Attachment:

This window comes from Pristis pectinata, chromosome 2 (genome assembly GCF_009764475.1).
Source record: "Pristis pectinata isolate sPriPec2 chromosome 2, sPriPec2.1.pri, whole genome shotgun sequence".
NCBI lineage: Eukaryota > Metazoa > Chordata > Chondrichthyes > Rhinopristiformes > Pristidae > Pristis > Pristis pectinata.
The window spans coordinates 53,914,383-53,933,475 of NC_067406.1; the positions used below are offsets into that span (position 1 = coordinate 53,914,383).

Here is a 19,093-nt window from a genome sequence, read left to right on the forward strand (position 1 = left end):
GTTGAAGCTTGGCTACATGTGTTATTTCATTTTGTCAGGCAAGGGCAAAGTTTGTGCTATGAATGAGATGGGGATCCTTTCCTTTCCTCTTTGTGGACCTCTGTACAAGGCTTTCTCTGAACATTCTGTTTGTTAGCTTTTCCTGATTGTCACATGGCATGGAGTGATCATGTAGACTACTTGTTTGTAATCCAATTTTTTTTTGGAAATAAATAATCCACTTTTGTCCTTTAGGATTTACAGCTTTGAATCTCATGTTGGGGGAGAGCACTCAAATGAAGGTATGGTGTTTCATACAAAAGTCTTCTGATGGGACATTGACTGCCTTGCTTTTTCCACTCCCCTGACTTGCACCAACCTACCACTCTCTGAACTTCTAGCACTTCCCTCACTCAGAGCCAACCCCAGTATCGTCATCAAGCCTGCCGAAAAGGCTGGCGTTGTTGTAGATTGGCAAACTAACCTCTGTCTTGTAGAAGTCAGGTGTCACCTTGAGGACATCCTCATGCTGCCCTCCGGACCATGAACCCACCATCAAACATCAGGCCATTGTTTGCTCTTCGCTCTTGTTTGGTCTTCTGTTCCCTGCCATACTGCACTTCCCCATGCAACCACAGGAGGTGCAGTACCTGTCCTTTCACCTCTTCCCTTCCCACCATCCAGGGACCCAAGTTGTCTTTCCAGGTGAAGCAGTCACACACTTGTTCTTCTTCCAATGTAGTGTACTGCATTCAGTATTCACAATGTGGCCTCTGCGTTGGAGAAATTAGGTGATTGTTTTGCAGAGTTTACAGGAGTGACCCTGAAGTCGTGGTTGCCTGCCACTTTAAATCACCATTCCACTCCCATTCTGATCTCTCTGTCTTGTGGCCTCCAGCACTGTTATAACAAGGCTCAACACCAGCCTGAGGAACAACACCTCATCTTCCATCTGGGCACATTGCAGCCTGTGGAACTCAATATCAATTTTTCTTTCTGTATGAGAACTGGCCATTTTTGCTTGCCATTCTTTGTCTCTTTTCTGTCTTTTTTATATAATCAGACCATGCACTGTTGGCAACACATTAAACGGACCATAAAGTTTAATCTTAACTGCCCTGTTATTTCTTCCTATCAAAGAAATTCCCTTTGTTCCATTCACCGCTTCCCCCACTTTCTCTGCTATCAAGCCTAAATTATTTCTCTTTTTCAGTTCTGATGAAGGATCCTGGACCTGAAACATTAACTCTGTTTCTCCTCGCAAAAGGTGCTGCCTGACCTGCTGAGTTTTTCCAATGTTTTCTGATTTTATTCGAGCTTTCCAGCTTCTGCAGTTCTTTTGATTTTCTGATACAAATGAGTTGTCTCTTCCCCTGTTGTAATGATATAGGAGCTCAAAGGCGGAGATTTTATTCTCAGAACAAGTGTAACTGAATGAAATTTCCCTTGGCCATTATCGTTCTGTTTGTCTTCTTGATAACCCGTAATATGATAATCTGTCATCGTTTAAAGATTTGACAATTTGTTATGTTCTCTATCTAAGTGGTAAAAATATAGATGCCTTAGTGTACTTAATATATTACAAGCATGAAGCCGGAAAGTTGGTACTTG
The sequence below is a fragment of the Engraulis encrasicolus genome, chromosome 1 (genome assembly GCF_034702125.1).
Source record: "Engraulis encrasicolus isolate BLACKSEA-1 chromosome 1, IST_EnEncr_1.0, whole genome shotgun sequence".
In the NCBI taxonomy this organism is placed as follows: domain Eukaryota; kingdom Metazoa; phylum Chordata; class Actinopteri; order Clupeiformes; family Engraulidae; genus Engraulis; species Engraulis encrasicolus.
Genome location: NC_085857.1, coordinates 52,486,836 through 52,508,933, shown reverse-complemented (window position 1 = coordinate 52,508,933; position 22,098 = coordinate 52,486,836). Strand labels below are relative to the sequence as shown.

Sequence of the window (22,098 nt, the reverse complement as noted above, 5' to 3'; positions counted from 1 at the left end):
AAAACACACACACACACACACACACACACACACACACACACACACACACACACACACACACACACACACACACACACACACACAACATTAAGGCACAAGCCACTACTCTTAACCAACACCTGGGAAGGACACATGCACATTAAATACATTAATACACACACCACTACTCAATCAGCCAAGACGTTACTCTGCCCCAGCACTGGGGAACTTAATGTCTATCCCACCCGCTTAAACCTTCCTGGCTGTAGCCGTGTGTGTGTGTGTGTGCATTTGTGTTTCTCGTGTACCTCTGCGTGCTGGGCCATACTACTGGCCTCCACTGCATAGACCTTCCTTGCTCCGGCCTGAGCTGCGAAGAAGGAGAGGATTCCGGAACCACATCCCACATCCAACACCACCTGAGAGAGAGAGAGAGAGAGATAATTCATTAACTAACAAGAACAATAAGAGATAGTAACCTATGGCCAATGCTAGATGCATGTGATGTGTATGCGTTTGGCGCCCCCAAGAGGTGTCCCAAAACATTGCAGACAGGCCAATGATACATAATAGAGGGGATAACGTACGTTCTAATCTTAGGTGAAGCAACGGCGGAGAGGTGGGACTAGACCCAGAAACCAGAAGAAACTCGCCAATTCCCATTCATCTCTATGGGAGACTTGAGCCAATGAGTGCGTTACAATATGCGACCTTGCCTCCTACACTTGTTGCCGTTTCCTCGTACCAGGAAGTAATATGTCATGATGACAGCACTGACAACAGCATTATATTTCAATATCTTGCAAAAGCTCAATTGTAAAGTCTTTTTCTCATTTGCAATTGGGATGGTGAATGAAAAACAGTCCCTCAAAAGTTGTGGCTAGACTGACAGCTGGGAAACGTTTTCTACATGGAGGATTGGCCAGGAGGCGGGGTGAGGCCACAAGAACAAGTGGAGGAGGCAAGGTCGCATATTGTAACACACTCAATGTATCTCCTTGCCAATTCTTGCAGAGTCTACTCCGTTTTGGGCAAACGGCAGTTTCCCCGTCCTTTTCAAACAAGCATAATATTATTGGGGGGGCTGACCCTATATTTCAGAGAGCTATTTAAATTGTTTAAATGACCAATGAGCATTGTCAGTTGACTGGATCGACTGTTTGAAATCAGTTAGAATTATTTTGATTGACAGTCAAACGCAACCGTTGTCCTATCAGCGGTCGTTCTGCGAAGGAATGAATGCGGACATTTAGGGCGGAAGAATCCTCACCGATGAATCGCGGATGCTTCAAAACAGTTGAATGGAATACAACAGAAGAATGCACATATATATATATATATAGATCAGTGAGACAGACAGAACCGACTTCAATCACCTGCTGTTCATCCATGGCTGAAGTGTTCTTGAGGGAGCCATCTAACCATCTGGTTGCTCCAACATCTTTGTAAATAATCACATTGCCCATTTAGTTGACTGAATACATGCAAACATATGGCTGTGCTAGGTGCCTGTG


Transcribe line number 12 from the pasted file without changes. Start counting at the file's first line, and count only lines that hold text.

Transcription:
AAAACACACACACACACACACACACACACACACACACACACACACACACACACACACACACACACACACACACACACACACACAACATTAAGGCACAAGCCACTACTCTTAACCAACACCTGGGAAGGACACATGCACATTAAATACATTAATACACACACCACTACTCAATCAGCCAAGACGTTACTCTGCCCCAGCACTGGGGAACTTAATGTCTATCCCACCCGCTTAAACCTTCCTGGCTGTAGCCGTGTGTGTGTGTGTGTGCATTTGTGTTTCTCGTGTACCTCTGCGTGCTGGGCCATACTACTGGCCTCCACTGCATAGACCTTCCTTGCTCCGGCCTGAGCTGCGAAGAAGGAGAGGATTCCGGAACCACATCCCACATCCAACACCACCTGAGAGAGAGAGAGAGAGAGATAATTCATTAACTAACAAGAACAATAAGAGATAGTAACCTATGGCCAATGCTAGATGCATGTGATGTGTATGCGTTTGGCGCCCCCAAGAGGTGTCCCAAAACATTGCAGACAGGCCAATGATACATAATAGAGGGGATAACGTACGTTCTAATCTTAGGTGAAGCAACGGCGGAGAGGTGGGACTAGACCCAGAAACCAGAAGAAACTCGCCAATTCCCATTCATCTCTATGGGAGACTTGAGCCAATGAGTGCGTTACAATATGCGACCTTGCCTCCTACACTTGTTGCCGTTTCCTCGTACCAGGAAGTAATATGTCATGATGACAGCACTGACAACAGCATTATATTTCAATATCTTGCAAAAGCTCAATTGTAAAGTCTTTTTCTCATTTGCAATTGGGATGGTGAATGAAAAACAGTCCCTCAAAAGTTGTGGCTAGACTGACAGCTGGGAAACGTTTTCTACATGGAGGATTGGCCAGGAGGCGGGGTGAGGCCACAAGAACAAGTGGAGGAGGCAAGGTCGCATATTGTAACACACTCAATGTATCTCCTTGCCAATTCTTGCAGAGTCTACTCCGTTTTGGGCAAACGGCAGTTTCCCCGTCCTTTTCAAACAAGCATAATATTATTGGGGGGGCTGACCCTATATTTCAGAGAGCTATTTAAATTGTTTAAATGACCAATGAGCATTGTCAGTTGACTGGATCGACTGTTTGAAATCAGTTAGAATTATTTTGATTGACAGTCAAACGCAACCGTTGTCCTATCAGCGGTCGTTCTGCGAAGGAATGAATGCGGACATTTAGGGCGGAAGAATCCTCACCGATGAATCGCGGATGCTTCAAAACAGTTGAATGGAATACAACAGAAGAATGCACATATATATATATATATAGATCAGTGAGACAGACAGAACCGACTTCAATCACCTGCTGTTCATCCATGGCTGAAGTGTTCTTGAGGGAGCCATCTAACCATCTGGTTGCTCCAACATCTTTGTAAATAATCACATTGCCCATTTAGTTGACTGAATACATGCAAACATATGGCTGTGCTAGGTGCCTGTG